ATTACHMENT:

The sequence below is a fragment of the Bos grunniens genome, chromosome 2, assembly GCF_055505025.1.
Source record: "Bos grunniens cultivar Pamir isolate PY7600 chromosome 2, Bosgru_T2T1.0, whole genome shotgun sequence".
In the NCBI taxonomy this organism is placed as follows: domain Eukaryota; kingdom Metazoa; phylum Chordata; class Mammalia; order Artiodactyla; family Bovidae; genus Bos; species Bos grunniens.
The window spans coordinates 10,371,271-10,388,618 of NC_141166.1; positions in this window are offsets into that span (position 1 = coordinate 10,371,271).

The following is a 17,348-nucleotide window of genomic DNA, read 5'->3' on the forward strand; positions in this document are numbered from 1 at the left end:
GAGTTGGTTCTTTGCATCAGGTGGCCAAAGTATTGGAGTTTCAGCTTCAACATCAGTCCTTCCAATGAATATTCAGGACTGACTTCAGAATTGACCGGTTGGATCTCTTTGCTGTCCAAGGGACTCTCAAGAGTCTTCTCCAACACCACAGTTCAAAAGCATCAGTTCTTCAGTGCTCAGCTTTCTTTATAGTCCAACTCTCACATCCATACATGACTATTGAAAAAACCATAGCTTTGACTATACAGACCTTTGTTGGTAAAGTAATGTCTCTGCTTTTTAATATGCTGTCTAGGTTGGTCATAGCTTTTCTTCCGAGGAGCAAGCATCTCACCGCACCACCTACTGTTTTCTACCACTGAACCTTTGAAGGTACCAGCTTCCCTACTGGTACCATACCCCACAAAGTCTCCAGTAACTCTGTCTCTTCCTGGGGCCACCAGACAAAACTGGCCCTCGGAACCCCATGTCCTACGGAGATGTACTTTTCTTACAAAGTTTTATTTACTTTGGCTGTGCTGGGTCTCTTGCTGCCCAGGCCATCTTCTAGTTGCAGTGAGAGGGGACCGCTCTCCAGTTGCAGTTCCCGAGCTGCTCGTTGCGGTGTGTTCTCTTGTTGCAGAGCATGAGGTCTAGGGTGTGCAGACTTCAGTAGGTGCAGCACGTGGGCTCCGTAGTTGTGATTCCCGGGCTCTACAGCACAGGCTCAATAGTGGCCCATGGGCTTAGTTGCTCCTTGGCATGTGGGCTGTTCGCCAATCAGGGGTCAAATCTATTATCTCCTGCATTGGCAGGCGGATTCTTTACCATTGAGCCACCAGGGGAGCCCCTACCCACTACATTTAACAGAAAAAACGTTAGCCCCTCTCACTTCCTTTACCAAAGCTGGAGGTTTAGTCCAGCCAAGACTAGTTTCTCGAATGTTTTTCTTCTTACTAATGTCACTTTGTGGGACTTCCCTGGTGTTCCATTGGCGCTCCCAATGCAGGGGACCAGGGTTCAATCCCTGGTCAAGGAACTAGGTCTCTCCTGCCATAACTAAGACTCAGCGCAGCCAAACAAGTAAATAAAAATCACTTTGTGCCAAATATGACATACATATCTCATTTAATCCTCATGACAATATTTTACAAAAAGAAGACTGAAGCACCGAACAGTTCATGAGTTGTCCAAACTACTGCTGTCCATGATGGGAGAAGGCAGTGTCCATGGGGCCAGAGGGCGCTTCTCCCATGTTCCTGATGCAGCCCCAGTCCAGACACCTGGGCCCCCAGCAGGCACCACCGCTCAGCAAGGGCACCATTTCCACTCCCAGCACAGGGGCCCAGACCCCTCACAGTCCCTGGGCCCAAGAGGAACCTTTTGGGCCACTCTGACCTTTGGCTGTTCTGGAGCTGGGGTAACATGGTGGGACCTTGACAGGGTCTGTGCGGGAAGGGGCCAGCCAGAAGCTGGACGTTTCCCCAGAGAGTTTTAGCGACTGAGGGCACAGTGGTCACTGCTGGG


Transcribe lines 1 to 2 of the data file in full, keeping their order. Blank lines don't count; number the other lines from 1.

The sequence below is a fragment of the Bos grunniens genome, chromosome 2, assembly GCF_055505025.1.
Source record: "Bos grunniens cultivar Pamir isolate PY7600 chromosome 2, Bosgru_T2T1.0, whole genome shotgun sequence".